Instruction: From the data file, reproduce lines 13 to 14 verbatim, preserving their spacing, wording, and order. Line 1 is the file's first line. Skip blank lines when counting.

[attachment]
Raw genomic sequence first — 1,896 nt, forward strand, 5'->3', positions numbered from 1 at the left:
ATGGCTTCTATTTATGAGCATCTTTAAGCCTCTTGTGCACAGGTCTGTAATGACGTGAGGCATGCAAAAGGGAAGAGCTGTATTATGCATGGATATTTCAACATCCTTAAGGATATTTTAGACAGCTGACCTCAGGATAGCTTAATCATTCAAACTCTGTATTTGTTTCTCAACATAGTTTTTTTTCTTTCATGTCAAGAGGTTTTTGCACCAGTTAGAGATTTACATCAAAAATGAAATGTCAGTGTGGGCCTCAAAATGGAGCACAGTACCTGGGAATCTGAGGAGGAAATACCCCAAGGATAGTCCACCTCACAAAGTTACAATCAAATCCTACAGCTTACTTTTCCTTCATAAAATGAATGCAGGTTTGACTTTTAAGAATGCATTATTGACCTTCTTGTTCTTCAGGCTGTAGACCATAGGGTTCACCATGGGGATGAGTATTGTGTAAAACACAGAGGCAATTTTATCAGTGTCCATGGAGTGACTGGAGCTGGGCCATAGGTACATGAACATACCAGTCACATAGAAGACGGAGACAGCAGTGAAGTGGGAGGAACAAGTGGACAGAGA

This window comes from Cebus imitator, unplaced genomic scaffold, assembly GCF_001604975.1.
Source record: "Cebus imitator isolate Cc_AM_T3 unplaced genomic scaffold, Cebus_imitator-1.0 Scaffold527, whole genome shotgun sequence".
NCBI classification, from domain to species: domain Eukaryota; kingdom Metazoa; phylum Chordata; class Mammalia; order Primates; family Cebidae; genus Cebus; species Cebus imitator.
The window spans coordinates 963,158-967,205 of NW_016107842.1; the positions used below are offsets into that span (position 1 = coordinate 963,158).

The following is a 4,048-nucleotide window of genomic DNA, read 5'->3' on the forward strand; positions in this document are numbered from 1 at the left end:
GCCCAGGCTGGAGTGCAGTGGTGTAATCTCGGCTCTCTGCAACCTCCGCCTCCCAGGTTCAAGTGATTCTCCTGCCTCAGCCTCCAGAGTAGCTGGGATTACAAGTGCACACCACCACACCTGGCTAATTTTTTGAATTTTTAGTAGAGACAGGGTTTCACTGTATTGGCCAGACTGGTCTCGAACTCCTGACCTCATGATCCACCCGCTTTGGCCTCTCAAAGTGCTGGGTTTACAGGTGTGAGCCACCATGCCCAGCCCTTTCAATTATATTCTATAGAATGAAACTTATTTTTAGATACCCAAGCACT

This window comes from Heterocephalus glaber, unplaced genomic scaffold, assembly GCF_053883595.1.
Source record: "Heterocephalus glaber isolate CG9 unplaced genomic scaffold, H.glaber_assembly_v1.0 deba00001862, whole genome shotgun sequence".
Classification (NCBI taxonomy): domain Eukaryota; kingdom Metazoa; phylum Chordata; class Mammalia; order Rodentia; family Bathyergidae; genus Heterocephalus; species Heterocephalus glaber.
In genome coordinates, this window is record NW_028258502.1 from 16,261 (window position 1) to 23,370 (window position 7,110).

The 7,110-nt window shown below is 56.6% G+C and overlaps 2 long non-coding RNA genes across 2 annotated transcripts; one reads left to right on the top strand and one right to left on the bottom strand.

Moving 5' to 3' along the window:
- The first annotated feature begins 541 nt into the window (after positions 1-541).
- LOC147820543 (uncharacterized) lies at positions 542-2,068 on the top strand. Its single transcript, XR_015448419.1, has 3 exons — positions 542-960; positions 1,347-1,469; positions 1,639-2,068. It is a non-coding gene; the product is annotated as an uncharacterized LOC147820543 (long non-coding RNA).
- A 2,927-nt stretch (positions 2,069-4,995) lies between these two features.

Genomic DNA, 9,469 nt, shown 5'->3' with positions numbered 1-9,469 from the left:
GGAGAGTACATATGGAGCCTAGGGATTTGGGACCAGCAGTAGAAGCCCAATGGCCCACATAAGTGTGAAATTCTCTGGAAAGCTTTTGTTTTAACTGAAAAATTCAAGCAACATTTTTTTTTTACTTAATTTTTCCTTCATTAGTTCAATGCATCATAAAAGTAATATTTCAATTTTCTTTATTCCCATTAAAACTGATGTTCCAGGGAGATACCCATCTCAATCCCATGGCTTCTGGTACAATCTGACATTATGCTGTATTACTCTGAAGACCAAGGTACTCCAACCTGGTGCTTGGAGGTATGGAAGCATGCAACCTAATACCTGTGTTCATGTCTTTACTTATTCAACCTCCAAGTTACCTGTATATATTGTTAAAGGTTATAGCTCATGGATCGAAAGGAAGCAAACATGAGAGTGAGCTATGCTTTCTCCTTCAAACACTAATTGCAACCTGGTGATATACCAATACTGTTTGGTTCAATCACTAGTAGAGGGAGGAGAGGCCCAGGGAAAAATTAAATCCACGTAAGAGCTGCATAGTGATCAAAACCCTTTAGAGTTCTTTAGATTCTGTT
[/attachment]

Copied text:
The 7,110-nt window shown below is 56.6% G+C and overlaps 2 long non-coding RNA genes across 2 annotated transcripts; one reads left to right on the top strand and one right to left on the bottom strand.

Moving 5' to 3' along the window: